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Big Brothers Big Sisters of Greater Los Angeles honored The Hollywood Reporter, NBC Entertainment president Jennifer Salke and Ahmanson Foundation president William H. Ahmanson at its annual “Big Bash” gala at the Beverly Hilton on Friday night.
THR was presented with the organization’s Trailblazer Award for its commitment to empowering youth. Janice Min, co-president and chief creative officer of Guggenheim Media’s Entertainment Group, accepted the award alongside Lynne Segall, executive vp and group publisher of The Hollywood Reporter and Billboard, and Stephen Galloway, THR executive editor, features. Anne Sweeney presented the award to the trio together with Min and Segall’s former mentees from THR’s mentorship program.
“It’s great to have the work of the women who have participated in the Women in Entertainment mentorship program to be recognized in this way, and I feel that’s what’s represented by The Hollywood Reporter getting the Trailblazer Award tonight,” Min said. “It’s the involvement of so many amazing women in Hollywood who have devoted so much time year after year to helping girls and developing lifelong relationships.”
THR has been an instrumental pioneer in bridging the gap between the entertainment industry and youth in Los Angeles through its annual mentorship program, which pairs high-achieving teenage girls from some of L.A.’s toughest high schools with leading women in entertainment. Founded by Galloway in 2009, the program has increased from 12 mentees in 2010 to a confirmed 20 for 2015 and strives to build confidence in female youth.
“What’s wonderful about this program is we started so small, but really with Janice’s support, it’s grown so much bigger than it was. Now we’re giving scholarships, and when Loyola Marymount University came in and said they were going to give two girls a full-ride scholarship worth half a million dollars, to see how it’s changed the girls’ lives is extraordinary,” Galloway said.
Fellow entertainment leader Ahmanson received the Walt Disney Man of the Year Award, and Salke was awarded the Sherry Lansing Award, both recognized for serving as inspirational and positive role models to youth. Salke partnered with THR and BBBSLA and witnessed her mentee receive a full-ride scholarship to Loyola Marymount University at THR’s 2013 Women in Entertainment breakfast.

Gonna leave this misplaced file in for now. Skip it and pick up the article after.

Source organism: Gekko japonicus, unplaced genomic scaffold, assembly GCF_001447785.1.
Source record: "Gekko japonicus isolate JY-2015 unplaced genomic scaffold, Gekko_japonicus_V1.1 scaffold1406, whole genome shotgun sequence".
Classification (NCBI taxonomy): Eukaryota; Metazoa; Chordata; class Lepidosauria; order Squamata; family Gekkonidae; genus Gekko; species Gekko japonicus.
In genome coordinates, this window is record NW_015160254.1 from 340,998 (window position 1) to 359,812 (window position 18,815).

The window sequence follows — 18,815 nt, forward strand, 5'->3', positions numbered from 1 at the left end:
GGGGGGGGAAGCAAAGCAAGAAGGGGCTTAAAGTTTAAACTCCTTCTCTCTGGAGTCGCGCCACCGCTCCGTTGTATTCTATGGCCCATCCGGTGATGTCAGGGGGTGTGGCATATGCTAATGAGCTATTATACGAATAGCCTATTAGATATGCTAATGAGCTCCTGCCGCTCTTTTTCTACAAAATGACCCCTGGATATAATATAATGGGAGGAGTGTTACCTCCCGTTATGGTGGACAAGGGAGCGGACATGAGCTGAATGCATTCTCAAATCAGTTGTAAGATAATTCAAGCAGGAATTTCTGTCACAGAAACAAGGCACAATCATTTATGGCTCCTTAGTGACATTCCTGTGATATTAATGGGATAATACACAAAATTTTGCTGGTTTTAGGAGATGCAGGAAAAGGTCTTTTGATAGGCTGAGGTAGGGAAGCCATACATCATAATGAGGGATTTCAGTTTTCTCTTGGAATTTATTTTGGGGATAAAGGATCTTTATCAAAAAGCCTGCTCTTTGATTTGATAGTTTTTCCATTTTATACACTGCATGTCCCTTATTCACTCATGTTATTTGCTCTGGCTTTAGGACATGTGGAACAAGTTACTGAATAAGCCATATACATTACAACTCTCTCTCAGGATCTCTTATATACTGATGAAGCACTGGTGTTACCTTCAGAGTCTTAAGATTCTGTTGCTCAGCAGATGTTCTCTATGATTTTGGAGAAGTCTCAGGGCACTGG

“I am humbled to receive an award named after somebody who is so accomplished, generous and just a wonderful person. … I look at Sherry [Lansing] and I feel she’s someone to look at to follow in their footsteps. So Sherry, thank you for everything that you do,” Salke said, adding: “I’m grateful to Janice, Stephen and The Hollywood Reporter for this incredible program and everyone at Big Brothers Big Sisters.”
From left: Janice Min, Stephen Galloway, Lynne Segall and Tiffany Siart, president and CEO of Big Brothers Big Sisters of Greater Los Angeles,
Galloway said he is equally grateful to Salke for her dedication to the mentorship program: “Jennifer Salke is one of the most extraordinary mentors. I’ve seen her e-mails at six o’clock in the morning, at midnight, back and forth with her mentee, now at LMU, to make sure her roommate situation is OK. She’s running a network, and she’s still taking care of this girl. It’s extraordinary. That’s more important than anything.”
Loyola Marymount University’s Stephen Ujlaki, dean of the School of Film and Television, attended the Rising Stars gala and said he was moved by the partnership’s positive effect of mentoring. “I cried because this is so meaningful. What Stephen is doing and The Hollywood Reporter and what this is all about, words can’t describe the impact that it has on some of these young girls and also the young boys that were here tonight. It’s hard not to react emotionally, and I am very honored to be a part of this.”
Emmy winner Sean Hayes hosted the event, which welcomed the likes of Lansing, Dana Walden, Bob Greenblatt, Roy P. Disney, Megan Colligan, Katherine Heigl, Alfre Woodard and Doris Roberts. Heigl was inspired during the comical speech of a BBBSLA high school student without a mentor — the teen hopes to work for the CIA, speaks three languages and is learning Arabic and Chinese — to stand and raise her hand in offer and walked on stage to introduce herself to the mentee. Attendees were able to partake in both a silent and live auction to benefit BBBSLA and enjoyed live entertainment from an a cappella high school troupe.
The mission of Big Brothers Big Sisters of Greater Los Angeles is to provide children facing adversity with strong and enduring, professionally supported, one-to-one mentoring relationships that change their lives for the better, forever. To find out more, visit www.BBBSLA.org.
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